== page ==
Here are some that I have come up with. Many of these are things I am already doing, but not as regularly as I would like. Each of these practices is well established in the Catholic tradition of prayer, and each sounds a particularly appropriate note for the story and themes of Advent and Christmas. If you've overlooked any of these in your spiritual life, consider adding one (or more) to your devotions this season.
1) The Angelus. Whatever you are doing at noon, stop and pray this prayer commemorating the Incarnation, derived from the Liturgy of the Hours. Our family has set an alarm on the computer to play a sound file of church bells at noon. We recite the words of the prayer to a podcast recording, which is helping us memorize them as a family. Maybe later we can add the morning and evening prayer times as well.
2) The Magnificat (Luke 1:46-55). Mary's hymn, in response to her cousin Elizabeth’s greeting at the Visitation, was recommended to me as a good prayer to memorize by a spiritual director I had years ago. It is perfect as a prayer of thanksgiving in good times or a sacrifice of praise during trials.
3) The daily Rosary. Truly, Advent has a Marian flavor. The Joyful Mysteries, "where it all began" in the Gospel story, are recommended as Sunday's set of Mysteries for the Advent and Christmas seasons. They are also, on any day, a great remedy to the frustration or gloom that might creep in. A baby’s coming!
4) Devotion to St. Joseph. Mary is an obvious figure, but this time of year, more than any other liturgical season, belongs to St. Joseph. The Nativity story is just about the only time that we see him in the Gospels, but it is through his ancestry that all the messianic prophecies we hear at Mass are to be fulfilled in Jesus. My favorite prayer to St. Joseph includes a tender petition to the Christ Child in his foster father's arms.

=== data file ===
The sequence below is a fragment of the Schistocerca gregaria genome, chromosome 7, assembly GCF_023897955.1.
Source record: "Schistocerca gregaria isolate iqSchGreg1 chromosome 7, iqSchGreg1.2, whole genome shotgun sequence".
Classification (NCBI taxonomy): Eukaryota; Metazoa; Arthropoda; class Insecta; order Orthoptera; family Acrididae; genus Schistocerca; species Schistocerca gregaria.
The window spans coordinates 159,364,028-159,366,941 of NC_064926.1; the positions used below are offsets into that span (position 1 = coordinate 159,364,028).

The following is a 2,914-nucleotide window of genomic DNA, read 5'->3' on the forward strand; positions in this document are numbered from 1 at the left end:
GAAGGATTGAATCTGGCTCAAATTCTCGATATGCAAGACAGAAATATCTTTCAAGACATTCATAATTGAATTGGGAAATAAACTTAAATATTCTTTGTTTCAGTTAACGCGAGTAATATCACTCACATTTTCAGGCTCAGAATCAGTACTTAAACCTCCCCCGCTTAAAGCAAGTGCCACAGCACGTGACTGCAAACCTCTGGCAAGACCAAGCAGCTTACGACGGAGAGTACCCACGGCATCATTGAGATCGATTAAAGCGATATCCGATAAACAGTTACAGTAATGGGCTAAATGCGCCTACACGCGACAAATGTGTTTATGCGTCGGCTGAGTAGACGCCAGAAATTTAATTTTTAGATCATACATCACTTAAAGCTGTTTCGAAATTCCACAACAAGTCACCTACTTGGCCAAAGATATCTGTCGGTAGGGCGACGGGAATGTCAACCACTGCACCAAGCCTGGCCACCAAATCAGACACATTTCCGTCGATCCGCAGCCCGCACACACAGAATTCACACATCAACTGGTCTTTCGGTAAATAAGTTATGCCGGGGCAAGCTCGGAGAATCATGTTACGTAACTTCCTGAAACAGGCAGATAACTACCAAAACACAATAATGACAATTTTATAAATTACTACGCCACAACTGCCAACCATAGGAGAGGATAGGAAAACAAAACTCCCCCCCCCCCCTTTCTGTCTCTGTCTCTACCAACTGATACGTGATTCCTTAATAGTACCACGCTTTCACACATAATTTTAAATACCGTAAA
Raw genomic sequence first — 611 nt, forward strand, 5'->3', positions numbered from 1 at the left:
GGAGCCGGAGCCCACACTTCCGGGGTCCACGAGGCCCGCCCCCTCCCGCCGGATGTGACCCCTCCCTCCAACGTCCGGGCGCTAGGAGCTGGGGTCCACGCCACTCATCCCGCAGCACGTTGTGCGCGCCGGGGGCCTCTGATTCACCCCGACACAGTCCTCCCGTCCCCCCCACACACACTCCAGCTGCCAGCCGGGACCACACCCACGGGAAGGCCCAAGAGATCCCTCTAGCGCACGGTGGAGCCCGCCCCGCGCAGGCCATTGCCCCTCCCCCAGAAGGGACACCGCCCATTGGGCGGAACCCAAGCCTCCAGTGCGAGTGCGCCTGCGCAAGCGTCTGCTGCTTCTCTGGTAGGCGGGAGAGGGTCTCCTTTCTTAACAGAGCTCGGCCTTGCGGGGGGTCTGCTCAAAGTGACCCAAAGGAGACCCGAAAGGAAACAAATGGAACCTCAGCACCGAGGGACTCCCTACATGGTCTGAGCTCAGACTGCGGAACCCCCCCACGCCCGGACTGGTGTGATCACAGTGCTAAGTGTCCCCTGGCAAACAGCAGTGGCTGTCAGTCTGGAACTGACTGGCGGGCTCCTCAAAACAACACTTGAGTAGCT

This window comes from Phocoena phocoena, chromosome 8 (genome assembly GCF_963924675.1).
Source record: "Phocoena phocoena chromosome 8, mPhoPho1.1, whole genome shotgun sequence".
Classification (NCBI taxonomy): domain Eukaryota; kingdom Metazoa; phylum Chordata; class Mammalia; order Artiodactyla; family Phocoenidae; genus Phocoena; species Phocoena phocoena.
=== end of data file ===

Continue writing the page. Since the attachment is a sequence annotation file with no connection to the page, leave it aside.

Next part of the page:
5) Morning Offering. St. James tells us that everything, even our sufferings, can be a source of joy when we offer them to God to unite us to his redemptive work. This is what we do when we make an offering of our day. Here's a tip: Taking a page from Gaudete Sunday, keep a rose-colored candle, perhaps on your family altar, light it, and make your morning offering. Maybe you will use it every day, or maybe just on more challenging days when you need a little boost to "count it all joy."
6) Pray for life. The plight of unborn children gains special urgency when we contemplate the vulnerability of baby Jesus, the dangers his Mother faced as an unwed mother, and the hate of those who tried to kill him as a helpless child. Perhaps you could spiritually adopt a child; or pray daily for an end to abortion, and the conversion of those who participate in it; or channel God's grace by praying in front of an abortion facility.
7) Generosity toward the poor. This is not a prayer, per se, but it fits right in with the spiritual trifecta of prayer, fasting, and alms. One one hand, for many ministries this is the critical month for donations to come in. And on the other, how easy it is to think of Jesus' birth story and know that what you are doing for the least of our brothers you are doing for Him. Some Advent-prompted suggestions: homeless shelters, crisis pregnancy centers, prison outreaches, refugee aid organizations, children's programs, and charities that help families deal with adverse conditions or situations.
Are you doing anything new in your prayer life for Advent?